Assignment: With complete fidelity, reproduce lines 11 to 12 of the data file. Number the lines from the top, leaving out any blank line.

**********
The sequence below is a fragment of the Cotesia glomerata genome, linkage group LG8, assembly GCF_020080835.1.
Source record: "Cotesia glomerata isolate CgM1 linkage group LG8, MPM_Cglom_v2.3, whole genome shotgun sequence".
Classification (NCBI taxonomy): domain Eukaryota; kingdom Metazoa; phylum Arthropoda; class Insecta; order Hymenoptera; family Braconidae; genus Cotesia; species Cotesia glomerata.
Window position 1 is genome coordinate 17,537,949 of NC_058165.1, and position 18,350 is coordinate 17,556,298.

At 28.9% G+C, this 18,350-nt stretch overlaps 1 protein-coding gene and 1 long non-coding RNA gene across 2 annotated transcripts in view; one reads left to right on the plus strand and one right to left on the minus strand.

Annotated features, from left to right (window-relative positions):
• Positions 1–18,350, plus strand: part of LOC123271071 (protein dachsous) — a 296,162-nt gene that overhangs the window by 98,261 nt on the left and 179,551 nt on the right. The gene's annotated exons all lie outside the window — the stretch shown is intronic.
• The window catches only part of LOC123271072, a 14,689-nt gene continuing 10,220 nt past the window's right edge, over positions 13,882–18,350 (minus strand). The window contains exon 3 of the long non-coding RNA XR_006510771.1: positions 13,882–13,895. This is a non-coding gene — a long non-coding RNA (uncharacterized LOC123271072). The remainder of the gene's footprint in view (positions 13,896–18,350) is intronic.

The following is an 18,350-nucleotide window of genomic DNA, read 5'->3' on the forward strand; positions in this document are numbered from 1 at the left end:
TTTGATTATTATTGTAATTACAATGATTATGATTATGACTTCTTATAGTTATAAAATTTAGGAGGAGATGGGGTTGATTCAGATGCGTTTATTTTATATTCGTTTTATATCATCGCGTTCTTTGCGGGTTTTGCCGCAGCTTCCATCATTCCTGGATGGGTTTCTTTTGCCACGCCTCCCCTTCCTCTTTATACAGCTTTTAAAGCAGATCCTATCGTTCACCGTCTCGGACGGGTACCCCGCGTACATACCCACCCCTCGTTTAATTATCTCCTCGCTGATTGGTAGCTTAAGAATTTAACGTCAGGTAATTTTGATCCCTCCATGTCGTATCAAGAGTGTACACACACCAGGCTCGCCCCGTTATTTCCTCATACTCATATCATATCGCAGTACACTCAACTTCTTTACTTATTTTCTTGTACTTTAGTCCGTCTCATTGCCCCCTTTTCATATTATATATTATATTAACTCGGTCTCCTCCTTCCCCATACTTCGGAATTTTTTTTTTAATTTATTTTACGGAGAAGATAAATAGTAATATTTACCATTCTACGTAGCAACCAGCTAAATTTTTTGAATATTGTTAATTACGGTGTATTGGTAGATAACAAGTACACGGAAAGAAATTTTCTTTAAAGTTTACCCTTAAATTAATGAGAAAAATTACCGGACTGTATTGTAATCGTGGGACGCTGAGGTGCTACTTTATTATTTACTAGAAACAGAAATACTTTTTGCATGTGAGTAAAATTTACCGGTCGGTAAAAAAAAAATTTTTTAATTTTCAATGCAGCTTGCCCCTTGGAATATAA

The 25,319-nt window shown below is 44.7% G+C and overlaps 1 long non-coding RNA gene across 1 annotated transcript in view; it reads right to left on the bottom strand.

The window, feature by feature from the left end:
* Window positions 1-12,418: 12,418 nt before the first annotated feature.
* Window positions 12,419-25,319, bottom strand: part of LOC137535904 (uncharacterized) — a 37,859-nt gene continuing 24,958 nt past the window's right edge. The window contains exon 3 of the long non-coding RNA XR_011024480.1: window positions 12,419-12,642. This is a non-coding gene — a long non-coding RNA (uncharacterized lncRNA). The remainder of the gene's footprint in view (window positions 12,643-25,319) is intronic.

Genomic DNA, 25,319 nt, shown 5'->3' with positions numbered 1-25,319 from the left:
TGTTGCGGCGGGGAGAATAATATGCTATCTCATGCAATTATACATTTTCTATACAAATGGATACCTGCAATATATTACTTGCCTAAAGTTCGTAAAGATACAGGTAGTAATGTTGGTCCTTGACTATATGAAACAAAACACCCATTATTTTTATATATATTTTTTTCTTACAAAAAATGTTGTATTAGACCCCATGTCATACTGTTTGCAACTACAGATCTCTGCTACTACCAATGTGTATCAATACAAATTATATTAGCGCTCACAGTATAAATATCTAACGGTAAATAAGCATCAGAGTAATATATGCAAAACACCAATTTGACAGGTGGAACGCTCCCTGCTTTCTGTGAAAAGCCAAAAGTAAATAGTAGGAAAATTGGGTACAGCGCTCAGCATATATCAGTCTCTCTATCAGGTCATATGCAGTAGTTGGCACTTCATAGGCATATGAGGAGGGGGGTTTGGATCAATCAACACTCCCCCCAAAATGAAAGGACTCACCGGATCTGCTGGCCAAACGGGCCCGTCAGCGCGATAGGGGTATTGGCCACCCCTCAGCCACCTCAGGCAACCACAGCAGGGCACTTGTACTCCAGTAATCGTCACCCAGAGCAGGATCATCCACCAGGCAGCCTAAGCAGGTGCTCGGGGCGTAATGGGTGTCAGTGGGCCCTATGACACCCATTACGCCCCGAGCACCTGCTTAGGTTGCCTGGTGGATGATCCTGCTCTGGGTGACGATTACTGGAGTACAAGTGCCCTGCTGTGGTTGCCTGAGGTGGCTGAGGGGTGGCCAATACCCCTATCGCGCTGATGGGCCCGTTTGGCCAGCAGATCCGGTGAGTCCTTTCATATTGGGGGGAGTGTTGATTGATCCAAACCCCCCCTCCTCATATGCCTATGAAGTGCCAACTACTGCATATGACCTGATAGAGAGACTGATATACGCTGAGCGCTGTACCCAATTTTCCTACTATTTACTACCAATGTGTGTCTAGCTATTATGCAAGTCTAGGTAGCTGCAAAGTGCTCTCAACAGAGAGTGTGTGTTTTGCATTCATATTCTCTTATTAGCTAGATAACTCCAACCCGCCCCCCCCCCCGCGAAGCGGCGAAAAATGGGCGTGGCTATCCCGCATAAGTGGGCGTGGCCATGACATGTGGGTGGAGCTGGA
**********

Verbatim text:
The 25,319-nt window shown below is 44.7% G+C and overlaps 1 long non-coding RNA gene across 1 annotated transcript in view; it reads right to left on the bottom strand.

The window, feature by feature from the left end: